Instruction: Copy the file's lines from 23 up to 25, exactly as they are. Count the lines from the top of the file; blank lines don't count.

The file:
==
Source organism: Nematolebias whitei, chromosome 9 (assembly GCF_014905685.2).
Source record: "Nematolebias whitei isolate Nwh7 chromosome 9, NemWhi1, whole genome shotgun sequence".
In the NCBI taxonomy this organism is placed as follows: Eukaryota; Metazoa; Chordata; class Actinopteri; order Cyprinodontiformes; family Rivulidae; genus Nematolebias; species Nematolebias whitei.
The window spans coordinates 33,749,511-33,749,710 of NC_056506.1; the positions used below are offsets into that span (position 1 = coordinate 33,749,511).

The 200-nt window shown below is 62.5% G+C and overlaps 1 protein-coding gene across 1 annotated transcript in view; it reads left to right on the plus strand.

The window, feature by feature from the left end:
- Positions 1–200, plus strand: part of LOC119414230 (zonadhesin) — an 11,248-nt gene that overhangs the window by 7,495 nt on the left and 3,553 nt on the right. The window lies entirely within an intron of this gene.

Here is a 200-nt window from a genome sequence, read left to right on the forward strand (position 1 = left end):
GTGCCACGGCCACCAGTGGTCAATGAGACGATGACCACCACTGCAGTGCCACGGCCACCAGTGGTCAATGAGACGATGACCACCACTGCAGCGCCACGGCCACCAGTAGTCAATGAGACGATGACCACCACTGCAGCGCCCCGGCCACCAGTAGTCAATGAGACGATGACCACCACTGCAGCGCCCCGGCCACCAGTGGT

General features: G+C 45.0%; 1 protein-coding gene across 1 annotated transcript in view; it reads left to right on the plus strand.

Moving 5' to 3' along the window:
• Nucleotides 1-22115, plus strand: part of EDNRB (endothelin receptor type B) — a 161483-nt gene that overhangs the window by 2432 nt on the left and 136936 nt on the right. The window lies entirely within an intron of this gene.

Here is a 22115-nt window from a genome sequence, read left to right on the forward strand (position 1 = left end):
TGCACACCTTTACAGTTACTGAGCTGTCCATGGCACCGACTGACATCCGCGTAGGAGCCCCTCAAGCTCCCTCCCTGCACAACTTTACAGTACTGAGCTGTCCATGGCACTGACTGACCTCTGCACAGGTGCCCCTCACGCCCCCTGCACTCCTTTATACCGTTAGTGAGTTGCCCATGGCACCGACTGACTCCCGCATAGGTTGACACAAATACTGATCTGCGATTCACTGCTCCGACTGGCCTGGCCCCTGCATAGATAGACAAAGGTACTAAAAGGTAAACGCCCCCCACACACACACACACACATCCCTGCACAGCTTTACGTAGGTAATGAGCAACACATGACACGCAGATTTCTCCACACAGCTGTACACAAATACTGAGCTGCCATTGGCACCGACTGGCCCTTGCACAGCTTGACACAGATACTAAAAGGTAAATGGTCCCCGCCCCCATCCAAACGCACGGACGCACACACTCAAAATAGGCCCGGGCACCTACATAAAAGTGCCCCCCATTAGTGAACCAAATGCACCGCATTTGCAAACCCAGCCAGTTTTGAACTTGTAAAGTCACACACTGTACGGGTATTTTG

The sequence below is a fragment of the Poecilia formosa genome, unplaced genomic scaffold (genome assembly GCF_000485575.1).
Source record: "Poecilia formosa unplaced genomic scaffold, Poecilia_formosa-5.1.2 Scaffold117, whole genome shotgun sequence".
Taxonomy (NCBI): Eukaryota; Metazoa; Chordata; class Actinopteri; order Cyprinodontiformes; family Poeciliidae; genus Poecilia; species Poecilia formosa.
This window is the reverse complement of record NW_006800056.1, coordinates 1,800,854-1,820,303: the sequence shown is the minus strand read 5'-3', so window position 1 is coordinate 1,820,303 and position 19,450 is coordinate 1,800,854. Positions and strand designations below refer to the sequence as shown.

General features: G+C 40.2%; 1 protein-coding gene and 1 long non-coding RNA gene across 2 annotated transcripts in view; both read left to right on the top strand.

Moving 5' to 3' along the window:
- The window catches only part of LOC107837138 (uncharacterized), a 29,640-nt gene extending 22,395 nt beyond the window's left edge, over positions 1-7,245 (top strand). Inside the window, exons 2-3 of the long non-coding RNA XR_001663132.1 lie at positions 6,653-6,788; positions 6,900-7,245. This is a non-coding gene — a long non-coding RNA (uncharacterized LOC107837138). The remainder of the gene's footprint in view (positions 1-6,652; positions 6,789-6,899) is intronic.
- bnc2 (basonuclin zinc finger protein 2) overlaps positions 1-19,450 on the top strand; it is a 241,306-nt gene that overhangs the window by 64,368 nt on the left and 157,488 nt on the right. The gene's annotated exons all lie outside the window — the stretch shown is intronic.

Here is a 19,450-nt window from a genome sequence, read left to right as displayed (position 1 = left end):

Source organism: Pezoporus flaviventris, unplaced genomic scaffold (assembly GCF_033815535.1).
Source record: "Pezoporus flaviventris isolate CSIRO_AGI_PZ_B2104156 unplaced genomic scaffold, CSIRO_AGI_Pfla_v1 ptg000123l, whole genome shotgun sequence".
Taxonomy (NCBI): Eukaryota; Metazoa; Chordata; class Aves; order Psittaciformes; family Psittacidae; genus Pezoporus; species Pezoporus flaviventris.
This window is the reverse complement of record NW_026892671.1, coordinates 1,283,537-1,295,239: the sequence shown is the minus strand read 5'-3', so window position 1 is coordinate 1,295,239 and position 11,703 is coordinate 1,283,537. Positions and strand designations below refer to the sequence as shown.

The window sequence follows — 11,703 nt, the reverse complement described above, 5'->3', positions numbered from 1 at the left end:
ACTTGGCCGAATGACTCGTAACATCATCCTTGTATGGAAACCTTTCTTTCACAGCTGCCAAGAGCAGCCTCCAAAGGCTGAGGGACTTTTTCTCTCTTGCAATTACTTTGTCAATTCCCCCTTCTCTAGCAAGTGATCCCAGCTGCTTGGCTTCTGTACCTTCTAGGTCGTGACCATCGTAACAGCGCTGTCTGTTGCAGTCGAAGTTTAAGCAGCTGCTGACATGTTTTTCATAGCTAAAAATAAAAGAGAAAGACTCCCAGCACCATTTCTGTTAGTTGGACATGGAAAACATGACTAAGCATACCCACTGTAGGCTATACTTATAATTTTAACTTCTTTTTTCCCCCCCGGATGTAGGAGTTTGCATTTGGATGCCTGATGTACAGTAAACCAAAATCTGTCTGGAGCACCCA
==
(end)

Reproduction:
Here is a 19,450-nt window from a genome sequence, read left to right as displayed (position 1 = left end):

Source organism: Pezoporus flaviventris, unplaced genomic scaffold (assembly GCF_033815535.1).
Source record: "Pezoporus flaviventris isolate CSIRO_AGI_PZ_B2104156 unplaced genomic scaffold, CSIRO_AGI_Pfla_v1 ptg000123l, whole genome shotgun sequence".